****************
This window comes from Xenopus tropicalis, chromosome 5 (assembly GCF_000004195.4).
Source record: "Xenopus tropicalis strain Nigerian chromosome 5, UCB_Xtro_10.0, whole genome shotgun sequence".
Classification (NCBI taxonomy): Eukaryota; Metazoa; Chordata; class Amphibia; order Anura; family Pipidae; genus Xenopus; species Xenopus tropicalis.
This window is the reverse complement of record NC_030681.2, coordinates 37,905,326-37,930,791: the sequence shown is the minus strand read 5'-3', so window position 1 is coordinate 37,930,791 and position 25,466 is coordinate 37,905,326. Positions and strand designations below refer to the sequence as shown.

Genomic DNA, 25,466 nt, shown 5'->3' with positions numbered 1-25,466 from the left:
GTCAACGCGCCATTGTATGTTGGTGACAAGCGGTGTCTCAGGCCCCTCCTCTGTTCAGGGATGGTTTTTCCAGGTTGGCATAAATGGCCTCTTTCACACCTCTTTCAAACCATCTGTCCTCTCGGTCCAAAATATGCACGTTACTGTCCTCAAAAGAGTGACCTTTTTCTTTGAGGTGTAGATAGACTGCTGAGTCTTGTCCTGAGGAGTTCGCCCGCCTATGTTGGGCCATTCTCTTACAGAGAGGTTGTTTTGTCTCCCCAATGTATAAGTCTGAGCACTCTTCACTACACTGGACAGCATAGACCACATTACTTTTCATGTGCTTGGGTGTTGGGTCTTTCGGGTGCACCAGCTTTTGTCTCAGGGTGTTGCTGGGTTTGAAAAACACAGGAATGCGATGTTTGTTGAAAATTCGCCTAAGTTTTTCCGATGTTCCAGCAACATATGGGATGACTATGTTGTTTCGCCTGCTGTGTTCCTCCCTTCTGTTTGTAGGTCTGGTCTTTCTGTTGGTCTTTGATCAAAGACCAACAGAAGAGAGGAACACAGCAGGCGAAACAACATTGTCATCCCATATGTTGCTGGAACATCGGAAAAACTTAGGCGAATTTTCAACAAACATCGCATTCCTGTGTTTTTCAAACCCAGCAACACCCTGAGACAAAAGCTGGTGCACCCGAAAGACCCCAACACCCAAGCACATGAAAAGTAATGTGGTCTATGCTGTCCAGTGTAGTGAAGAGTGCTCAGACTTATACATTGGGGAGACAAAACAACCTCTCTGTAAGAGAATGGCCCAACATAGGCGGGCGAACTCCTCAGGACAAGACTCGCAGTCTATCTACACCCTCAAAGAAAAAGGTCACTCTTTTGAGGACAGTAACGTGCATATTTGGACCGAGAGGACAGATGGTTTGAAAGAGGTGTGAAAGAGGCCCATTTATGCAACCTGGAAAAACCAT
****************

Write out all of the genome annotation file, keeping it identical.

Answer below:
This window comes from Xenopus tropicalis, chromosome 5 (assembly GCF_000004195.4).
Source record: "Xenopus tropicalis strain Nigerian chromosome 5, UCB_Xtro_10.0, whole genome shotgun sequence".
Classification (NCBI taxonomy): Eukaryota; Metazoa; Chordata; class Amphibia; order Anura; family Pipidae; genus Xenopus; species Xenopus tropicalis.
This window is the reverse complement of record NC_030681.2, coordinates 37,905,326-37,930,791: the sequence shown is the minus strand read 5'-3', so window position 1 is coordinate 37,930,791 and position 25,466 is coordinate 37,905,326. Positions and strand designations below refer to the sequence as shown.

Genomic DNA, 25,466 nt, shown 5'->3' with positions numbered 1-25,466 from the left:
GTCAACGCGCCATTGTATGTTGGTGACAAGCGGTGTCTCAGGCCCCTCCTCTGTTCAGGGATGGTTTTTCCAGGTTGGCATAAATGGCCTCTTTCACACCTCTTTCAAACCATCTGTCCTCTCGGTCCAAAATATGCACGTTACTGTCCTCAAAAGAGTGACCTTTTTCTTTGAGGTGTAGATAGACTGCTGAGTCTTGTCCTGAGGAGTTCGCCCGCCTATGTTGGGCCATTCTCTTACAGAGAGGTTGTTTTGTCTCCCCAATGTATAAGTCTGAGCACTCTTCACTACACTGGACAGCATAGACCACATTACTTTTCATGTGCTTGGGTGTTGGGTCTTTCGGGTGCACCAGCTTTTGTCTCAGGGTGTTGCTGGGTTTGAAAAACACAGGAATGCGATGTTTGTTGAAAATTCGCCTAAGTTTTTCCGATGTTCCAGCAACATATGGGATGACTATGTTGTTTCGCCTGCTGTGTTCCTCCCTTCTGTTTGTAGGTCTGGTCTTTCTGTTGGTCTTTGATCAAAGACCAACAGAAGAGAGGAACACAGCAGGCGAAACAACATTGTCATCCCATATGTTGCTGGAACATCGGAAAAACTTAGGCGAATTTTCAACAAACATCGCATTCCTGTGTTTTTCAAACCCAGCAACACCCTGAGACAAAAGCTGGTGCACCCGAAAGACCCCAACACCCAAGCACATGAAAAGTAATGTGGTCTATGCTGTCCAGTGTAGTGAAGAGTGCTCAGACTTATACATTGGGGAGACAAAACAACCTCTCTGTAAGAGAATGGCCCAACATAGGCGGGCGAACTCCTCAGGACAAGACTCGCAGTCTATCTACACCCTCAAAGAAAAAGGTCACTCTTTTGAGGACAGTAACGTGCATATTTGGACCGAGAGGACAGATGGTTTGAAAGAGGTGTGAAAGAGGCCCATTTATGCAACCTGGAAAAACCAT